Ancient Cities and Farms
The Negev desert is the place with the highest density of archeological sites on earth. It has been criss-crossed and inhabited by an uncountable number of people from different origins duringrockDrawings the past millenia. They have left their marks in the form ofrock-drawings, temples, churches, synagogues, mosques, caves, settlements and cities. White stones covered with desert-pavement
can be found in many places and where used by pilgrims for documenting their paths, beliefs and visual impressions during their spiritual journey through the Negev. Egyptians invented the art of copper-melting in the southern Arava by taking advantage of the unique wind system of the rift-valley. The Israelites left countless marks while wondering 40 years through the wilderness of the Negev on their way from Egypt to Canaan. They built small settlements and further developed the art of agricultural practice which was invented during the Neolithic era of the Middle East. Their remains are visual testimonals of the bible.
Many nomadic tribes inhabited the Negev, bred camels, horses, donkeys, shep and goats, carefully managed pastures, and wandered in a fashion that was well adapted to the constraints of this desert. One tribe, however, excelled all other tribes. It became very prosperous and developed the science caves and art of desert agriculture which is astonishing even by today’s standards. It left a large number of runoff terraces which are still intact today and were engineered based on carefully observed hydraulic principles. The Nabateans, as the tribe was called, assimiliated the Aramic script and language from remnants of the former Edomite kingdom. This is the reason why the only inscription found from the early Nabatean period was written in Arameic. They became rich traders, built cities which were connected by trade routes and used camel caravans for transporting spices, silk, ivory, and herbs priced as high as today’s perfumes, medicine, and cosmetics.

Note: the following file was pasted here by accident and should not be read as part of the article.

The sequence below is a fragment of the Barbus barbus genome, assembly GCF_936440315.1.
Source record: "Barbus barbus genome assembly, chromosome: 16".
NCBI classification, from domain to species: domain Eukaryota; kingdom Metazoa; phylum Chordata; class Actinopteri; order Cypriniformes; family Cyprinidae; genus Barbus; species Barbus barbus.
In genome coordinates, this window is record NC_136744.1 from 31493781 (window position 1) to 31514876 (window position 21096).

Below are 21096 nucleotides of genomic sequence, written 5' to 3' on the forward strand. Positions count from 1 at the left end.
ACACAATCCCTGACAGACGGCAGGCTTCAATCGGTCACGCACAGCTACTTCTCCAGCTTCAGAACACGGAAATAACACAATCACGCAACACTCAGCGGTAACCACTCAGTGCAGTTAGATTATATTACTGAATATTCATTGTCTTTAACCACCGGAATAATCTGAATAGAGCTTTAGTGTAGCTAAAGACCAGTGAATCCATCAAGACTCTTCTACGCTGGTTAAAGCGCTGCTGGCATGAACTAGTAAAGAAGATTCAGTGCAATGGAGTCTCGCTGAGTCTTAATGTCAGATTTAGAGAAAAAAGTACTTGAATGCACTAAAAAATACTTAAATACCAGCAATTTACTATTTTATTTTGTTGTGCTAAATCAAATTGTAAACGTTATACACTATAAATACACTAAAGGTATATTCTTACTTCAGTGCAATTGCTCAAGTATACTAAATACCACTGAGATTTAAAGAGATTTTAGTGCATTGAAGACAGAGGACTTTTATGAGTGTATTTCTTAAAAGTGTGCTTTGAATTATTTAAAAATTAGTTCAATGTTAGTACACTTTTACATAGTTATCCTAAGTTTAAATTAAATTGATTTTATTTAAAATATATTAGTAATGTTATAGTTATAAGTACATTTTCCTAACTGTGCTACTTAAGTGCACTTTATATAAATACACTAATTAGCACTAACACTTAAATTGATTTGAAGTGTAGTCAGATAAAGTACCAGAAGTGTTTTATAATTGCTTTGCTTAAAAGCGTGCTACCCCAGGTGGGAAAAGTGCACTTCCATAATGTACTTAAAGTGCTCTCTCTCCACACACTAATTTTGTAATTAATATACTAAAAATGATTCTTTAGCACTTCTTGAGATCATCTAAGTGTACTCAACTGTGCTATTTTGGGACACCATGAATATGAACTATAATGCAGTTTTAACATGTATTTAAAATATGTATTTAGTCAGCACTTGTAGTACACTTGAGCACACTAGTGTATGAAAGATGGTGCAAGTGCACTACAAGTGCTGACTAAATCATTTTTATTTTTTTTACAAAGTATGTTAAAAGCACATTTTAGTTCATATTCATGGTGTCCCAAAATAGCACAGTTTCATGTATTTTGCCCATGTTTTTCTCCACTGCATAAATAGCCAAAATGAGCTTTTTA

In consequence of the conquest of Gaza’s harbour by the hasmonean king Alexander Jannaeus, the Nabateans became allies of the Hasmoneans against the Seleucid monarchs. The Nabatean kingdom continued to florish during the 2nd century AD as part of the Roman Kingdom. Later, during the 4th century AD, the Nabateans started to become Christians and began writing in Greek instead of Aramaic. They were forced into peasantry byzantineChurch1when their lands were invaded by Arabic tribes who partly served as vassals of the Byzantines. A large number of temples and churches were built during the shaken history of the Nabateans which are located in ancient cities of the Negev and adjacent Jordan.
Different tour options are available for exploring the rich history of the people which inhabited the Negev.